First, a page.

• Impact of new or continued disruptions to supply chains.
  • Legislation for liability protections to businesses and employees.
  • A series of oversight hearings will be held by the Congressional Oversight Commission, which may impact various industries.


Consumer Protection

Current Issues:

  • Ensuring that any required disclosures are clear and conspicuous, particularly those regarding limitations on products or services necessitated by COVID-19. 
  • For prior purchases (such as tickets and packages), address risks of engaging in unfair practices by considering whether modifications to the products or services provided would be considered material, how best to communicate those modifications, and how to make consumers whole as warranted by the circumstances.
  • Ensuring that communications with consumers comply with applicable laws, such as the Telephone Consumer Protection Act (TCPA), the Telemarketing Sales Rule/Do Not Call, and the CAN-SPAM Act.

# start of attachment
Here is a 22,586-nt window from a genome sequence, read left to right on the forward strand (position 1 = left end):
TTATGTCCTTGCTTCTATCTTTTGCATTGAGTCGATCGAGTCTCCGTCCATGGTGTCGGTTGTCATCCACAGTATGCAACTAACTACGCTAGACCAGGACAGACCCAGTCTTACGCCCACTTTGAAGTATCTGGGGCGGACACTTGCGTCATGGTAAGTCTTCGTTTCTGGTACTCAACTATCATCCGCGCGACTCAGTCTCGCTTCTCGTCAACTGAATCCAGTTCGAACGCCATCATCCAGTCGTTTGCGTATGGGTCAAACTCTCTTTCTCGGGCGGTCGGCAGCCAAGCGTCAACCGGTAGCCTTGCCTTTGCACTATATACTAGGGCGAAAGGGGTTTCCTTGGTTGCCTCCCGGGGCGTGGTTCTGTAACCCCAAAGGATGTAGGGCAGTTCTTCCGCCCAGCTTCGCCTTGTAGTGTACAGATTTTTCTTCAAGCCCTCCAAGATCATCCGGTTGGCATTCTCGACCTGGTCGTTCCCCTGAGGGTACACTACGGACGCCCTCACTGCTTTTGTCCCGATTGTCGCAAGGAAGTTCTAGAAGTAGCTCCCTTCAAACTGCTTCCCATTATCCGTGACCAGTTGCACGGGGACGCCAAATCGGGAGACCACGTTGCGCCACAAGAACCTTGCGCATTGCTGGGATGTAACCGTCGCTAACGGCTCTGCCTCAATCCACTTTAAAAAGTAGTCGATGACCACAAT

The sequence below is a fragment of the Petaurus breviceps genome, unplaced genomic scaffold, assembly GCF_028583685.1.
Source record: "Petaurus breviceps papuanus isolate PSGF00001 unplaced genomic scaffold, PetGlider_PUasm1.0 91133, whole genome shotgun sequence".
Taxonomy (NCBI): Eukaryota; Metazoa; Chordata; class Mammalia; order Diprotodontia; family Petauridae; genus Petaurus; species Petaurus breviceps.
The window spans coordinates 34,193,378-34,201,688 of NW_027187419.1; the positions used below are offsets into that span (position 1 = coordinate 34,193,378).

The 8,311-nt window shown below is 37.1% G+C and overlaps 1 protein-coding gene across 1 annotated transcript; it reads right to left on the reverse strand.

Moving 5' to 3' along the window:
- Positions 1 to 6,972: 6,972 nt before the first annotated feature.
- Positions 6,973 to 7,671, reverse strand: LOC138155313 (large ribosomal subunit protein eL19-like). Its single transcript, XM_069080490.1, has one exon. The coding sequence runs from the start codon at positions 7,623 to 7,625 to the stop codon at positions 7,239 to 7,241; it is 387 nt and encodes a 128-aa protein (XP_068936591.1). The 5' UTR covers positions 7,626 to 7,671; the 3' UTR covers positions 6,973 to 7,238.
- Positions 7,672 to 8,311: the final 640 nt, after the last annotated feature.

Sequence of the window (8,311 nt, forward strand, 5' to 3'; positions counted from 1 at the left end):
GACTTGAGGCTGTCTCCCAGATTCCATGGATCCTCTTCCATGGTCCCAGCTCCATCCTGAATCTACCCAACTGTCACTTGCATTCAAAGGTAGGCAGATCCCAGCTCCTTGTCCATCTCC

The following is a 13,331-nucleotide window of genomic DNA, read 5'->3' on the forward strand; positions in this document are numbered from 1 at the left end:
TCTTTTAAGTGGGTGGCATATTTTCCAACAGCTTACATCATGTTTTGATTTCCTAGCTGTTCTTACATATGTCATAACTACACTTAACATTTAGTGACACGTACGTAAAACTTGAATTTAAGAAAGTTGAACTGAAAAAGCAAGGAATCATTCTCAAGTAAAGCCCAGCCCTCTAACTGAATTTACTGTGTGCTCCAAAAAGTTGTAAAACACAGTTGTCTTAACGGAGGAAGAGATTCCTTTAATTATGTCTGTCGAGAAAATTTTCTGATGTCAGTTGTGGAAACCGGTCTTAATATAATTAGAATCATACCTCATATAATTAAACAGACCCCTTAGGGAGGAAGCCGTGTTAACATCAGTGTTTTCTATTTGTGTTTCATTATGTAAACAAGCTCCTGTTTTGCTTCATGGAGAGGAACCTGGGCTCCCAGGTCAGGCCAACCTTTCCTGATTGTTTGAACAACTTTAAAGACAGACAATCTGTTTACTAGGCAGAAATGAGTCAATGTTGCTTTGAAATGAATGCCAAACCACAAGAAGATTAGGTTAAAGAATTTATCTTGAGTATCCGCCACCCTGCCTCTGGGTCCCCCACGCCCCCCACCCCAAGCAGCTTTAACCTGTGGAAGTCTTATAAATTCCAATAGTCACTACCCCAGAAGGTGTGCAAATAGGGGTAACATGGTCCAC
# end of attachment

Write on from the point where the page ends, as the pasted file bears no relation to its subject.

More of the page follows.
Anticipated Issues: 

  • Potential class action lawsuits relating to refusal to refund tickets for live entertainment and other events canceled due to COVID-19.
  • Regulatory enforcement and class action lawsuits relating to reduced or modified provision of goods or services for previously purchased packages and/or tickets.


Contracts and Commercial

Current Issues:

  • Procurement processes and delivery deadlines for necessary materials for re-opening (e.g., timing and quantity of necessary materials such as hand sanitizer, masks, and wipes).
  • Ensuring that outsourced service providers (e.g., cleaning, office services, catering) have taken appropriate steps for their personnel and services.
  • Functionality of supply chain and downstream purchasers.